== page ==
The Bean 23 Jan
It turned out that there would be more to this Battle Call…affectionately known as The Bean. And she was born perfectly petite.
My mom says I shouldn’t be surprised. Like the apple that doesn’t fall from the tree, she’s kept us on our toes from the get-go. Some might call it spirited. We affectionately call it fierceness.
But, the journey of being thrown for loops with this squirt began long before she entered the world outside the womb.
Even though we only had a lengthy list of boy names, when we found out we were pregnant with a baby girl, we were stoked. Harper would be her name.
Despite our firstborn baby having hearing loss and all the challenges, the idea of having another child, who probably would be born hearing, had us on cloud-9. Mind you, I never studied statistics. 1:4 seemed like good odds to me. I guess I chose to gloss right over it.
Whatever we were dealt, I told (convinced) myself, we would deal with. We decided to wait until her birth and go from there.
Three days before our first-born’s cochlear implant surgery, while four months pregnant with the Bean, we got the call. The routine quad screening results came back; it suggested a high probability of Down Syndrome. Naively, we hadn’t even researched what our baby was being tested was for.
It was routine, after all.
We decided not to wait to find out conclusively. We wanted to know. Then, we could prepare for what it.
There was a silver lining. Now, opting for an amniocentesis, we could also do the genetic testing to check for the syndrome that was the cause for the hearing loss in our son.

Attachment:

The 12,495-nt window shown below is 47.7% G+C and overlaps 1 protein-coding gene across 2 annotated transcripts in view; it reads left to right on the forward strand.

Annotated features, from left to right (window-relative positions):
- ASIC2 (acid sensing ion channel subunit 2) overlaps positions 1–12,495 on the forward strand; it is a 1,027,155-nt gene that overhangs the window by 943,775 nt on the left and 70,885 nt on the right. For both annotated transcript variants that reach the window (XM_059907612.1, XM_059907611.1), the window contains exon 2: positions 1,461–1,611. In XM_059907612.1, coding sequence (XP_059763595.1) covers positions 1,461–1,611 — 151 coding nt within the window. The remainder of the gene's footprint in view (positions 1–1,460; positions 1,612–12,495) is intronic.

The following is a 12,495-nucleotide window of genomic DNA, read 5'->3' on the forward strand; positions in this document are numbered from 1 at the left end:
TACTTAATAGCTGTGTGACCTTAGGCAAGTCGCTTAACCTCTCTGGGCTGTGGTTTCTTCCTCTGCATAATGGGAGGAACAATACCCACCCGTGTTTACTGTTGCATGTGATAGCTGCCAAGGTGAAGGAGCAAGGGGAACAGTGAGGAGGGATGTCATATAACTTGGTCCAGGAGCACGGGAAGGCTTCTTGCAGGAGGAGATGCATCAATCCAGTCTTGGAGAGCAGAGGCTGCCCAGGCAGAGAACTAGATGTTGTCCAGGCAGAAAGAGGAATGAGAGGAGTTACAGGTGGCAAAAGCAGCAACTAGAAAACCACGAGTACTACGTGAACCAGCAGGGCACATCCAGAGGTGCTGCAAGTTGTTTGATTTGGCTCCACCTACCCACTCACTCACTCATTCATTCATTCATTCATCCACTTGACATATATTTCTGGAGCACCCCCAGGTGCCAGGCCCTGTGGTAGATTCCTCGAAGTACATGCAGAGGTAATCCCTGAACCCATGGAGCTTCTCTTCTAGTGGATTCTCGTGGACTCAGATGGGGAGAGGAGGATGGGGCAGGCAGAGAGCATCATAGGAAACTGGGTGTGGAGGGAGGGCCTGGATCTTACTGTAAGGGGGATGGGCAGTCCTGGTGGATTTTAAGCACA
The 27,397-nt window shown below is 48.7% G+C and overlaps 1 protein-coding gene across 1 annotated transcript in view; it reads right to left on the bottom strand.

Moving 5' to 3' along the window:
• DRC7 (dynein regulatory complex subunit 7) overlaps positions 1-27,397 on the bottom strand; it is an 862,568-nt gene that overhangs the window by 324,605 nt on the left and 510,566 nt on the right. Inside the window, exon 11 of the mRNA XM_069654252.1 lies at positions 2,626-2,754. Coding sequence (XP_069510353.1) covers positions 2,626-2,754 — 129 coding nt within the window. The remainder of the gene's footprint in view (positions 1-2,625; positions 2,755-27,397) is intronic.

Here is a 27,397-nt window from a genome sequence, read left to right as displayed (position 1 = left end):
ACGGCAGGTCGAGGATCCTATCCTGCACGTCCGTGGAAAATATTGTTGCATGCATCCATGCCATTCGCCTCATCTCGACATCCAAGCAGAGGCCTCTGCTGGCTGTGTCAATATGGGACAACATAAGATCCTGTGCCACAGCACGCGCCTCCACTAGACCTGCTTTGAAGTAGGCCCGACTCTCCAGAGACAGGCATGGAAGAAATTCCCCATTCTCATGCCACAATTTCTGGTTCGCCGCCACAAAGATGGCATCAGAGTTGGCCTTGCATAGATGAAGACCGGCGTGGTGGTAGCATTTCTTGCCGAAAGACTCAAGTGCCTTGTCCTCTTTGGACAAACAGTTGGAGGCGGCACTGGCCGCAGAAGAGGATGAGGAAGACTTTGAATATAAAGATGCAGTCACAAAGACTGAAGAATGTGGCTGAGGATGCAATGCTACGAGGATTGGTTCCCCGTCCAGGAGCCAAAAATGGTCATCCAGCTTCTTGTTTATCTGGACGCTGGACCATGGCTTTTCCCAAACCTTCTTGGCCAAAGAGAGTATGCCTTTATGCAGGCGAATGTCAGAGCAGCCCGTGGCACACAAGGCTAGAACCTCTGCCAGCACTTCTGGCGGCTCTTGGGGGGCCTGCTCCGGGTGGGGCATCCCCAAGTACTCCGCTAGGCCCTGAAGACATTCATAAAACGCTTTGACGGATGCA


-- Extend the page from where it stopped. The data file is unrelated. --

Easy-peasy, we thought.
We figured we would have peace of mind that this baby would be born with hearing.
I don’t even remember the procedure. I suspect I was too overwhelmed to comprehend it all.
<Sigh> Our unborn child did not have Down Syndrome.
The genetic testing for the other would take longer.
Weeks passed and we were consumed with our son’s post-surgical complications. Nausea. Literally bringing home a human weeble-wobble. Next, came an infection, followed by hospitalization. Lab coats. IVs. Hell.
Too distracted even to think twice…”did she or didn’t she have hearing loss?”
Then the call came while driving, returning from auditory-verbal therapy with my newly implanted toddler an hour from home.
“Can you schedule a time to come in for the results,” the softly spoken genetics expert asked? I pulled over. Sitting in a parking lot: “JUST. TELL. ME!”
The rest of the conversation is a blur.
An overwhelming feeling of grief washed over me. From the inside-out. How. Could. This. Be. Happening? AGAIN.
I knew what it meant. I couldn’t play dumb. The doctor’s visits, surgeries, infant hearing aids. The worry.
I wasn’t the poster child for hearing loss just because of how well versed I had in IT all. We were all living in the fog and now… we would have to experience it all over. Again.
I immediately began a process of grieving. The loss of the life I had imagined for her. For us.
Big stuff. Sure. But the small…
A kid in the bath or pool or ocean that could hear a splash, the rain, a wave. Little eyes that would track and turn to my voice. Hear my lullaby. A whisper. A bird. The baby I would take out, without stares, curious to figure out why this little-bitty-baby was wearing those huge things on her ears. The sideways looks…
What was wrong with her?
I felt grief about not being given a chance at mainstream motherhood. The normal way. The motherhood experienced like most people I knew.
And then Labor Day came. The little Bean was born. Entering the world with complete gusto. And, we rolled up our sleeves and charged on. Ass down, chin up.
With retrospect, I was able to be grateful for having that screening which led us to the testing. We got to know before any action other than digesting the diagnosis needed to take place.
I was able to let go of the things I had imagined, or wished, or longed for.
She was designed perfectly, imperfect in a petite little package.
She was our Bean and I wouldn’t change a thing.